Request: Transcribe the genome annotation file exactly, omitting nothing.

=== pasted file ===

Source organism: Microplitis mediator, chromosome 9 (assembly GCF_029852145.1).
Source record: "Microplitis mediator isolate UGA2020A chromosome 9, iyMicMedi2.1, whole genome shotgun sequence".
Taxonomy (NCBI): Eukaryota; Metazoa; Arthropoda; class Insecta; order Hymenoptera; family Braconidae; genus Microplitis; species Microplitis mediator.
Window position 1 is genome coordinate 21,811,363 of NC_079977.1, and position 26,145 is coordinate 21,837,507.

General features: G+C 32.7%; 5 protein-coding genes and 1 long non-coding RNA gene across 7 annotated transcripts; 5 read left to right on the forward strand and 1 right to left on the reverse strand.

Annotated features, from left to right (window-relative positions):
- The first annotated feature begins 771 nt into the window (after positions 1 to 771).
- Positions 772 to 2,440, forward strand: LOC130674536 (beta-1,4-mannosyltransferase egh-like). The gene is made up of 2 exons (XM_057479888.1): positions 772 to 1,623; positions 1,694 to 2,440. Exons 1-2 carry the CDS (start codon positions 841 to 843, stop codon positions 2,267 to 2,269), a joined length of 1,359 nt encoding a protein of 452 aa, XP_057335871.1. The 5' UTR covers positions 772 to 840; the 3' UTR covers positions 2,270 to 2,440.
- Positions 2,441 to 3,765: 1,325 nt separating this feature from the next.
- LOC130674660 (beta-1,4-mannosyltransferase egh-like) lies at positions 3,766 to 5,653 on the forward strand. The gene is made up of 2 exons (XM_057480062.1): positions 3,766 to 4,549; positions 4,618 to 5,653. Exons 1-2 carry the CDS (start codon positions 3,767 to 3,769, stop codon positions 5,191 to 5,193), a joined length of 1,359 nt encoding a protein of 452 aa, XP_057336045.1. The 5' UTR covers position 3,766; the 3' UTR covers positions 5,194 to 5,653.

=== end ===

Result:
Source organism: Microplitis mediator, chromosome 9 (assembly GCF_029852145.1).
Source record: "Microplitis mediator isolate UGA2020A chromosome 9, iyMicMedi2.1, whole genome shotgun sequence".
Taxonomy (NCBI): Eukaryota; Metazoa; Arthropoda; class Insecta; order Hymenoptera; family Braconidae; genus Microplitis; species Microplitis mediator.
Window position 1 is genome coordinate 21,811,363 of NC_079977.1, and position 26,145 is coordinate 21,837,507.

General features: G+C 32.7%; 5 protein-coding genes and 1 long non-coding RNA gene across 7 annotated transcripts; 5 read left to right on the forward strand and 1 right to left on the reverse strand.

Annotated features, from left to right (window-relative positions):
- The first annotated feature begins 771 nt into the window (after positions 1 to 771).
- Positions 772 to 2,440, forward strand: LOC130674536 (beta-1,4-mannosyltransferase egh-like). The gene is made up of 2 exons (XM_057479888.1): positions 772 to 1,623; positions 1,694 to 2,440. Exons 1-2 carry the CDS (start codon positions 841 to 843, stop codon positions 2,267 to 2,269), a joined length of 1,359 nt encoding a protein of 452 aa, XP_057335871.1. The 5' UTR covers positions 772 to 840; the 3' UTR covers positions 2,270 to 2,440.
- Positions 2,441 to 3,765: 1,325 nt separating this feature from the next.
- LOC130674660 (beta-1,4-mannosyltransferase egh-like) lies at positions 3,766 to 5,653 on the forward strand. The gene is made up of 2 exons (XM_057480062.1): positions 3,766 to 4,549; positions 4,618 to 5,653. Exons 1-2 carry the CDS (start codon positions 3,767 to 3,769, stop codon positions 5,191 to 5,193), a joined length of 1,359 nt encoding a protein of 452 aa, XP_057336045.1. The 5' UTR covers position 3,766; the 3' UTR covers positions 5,194 to 5,653.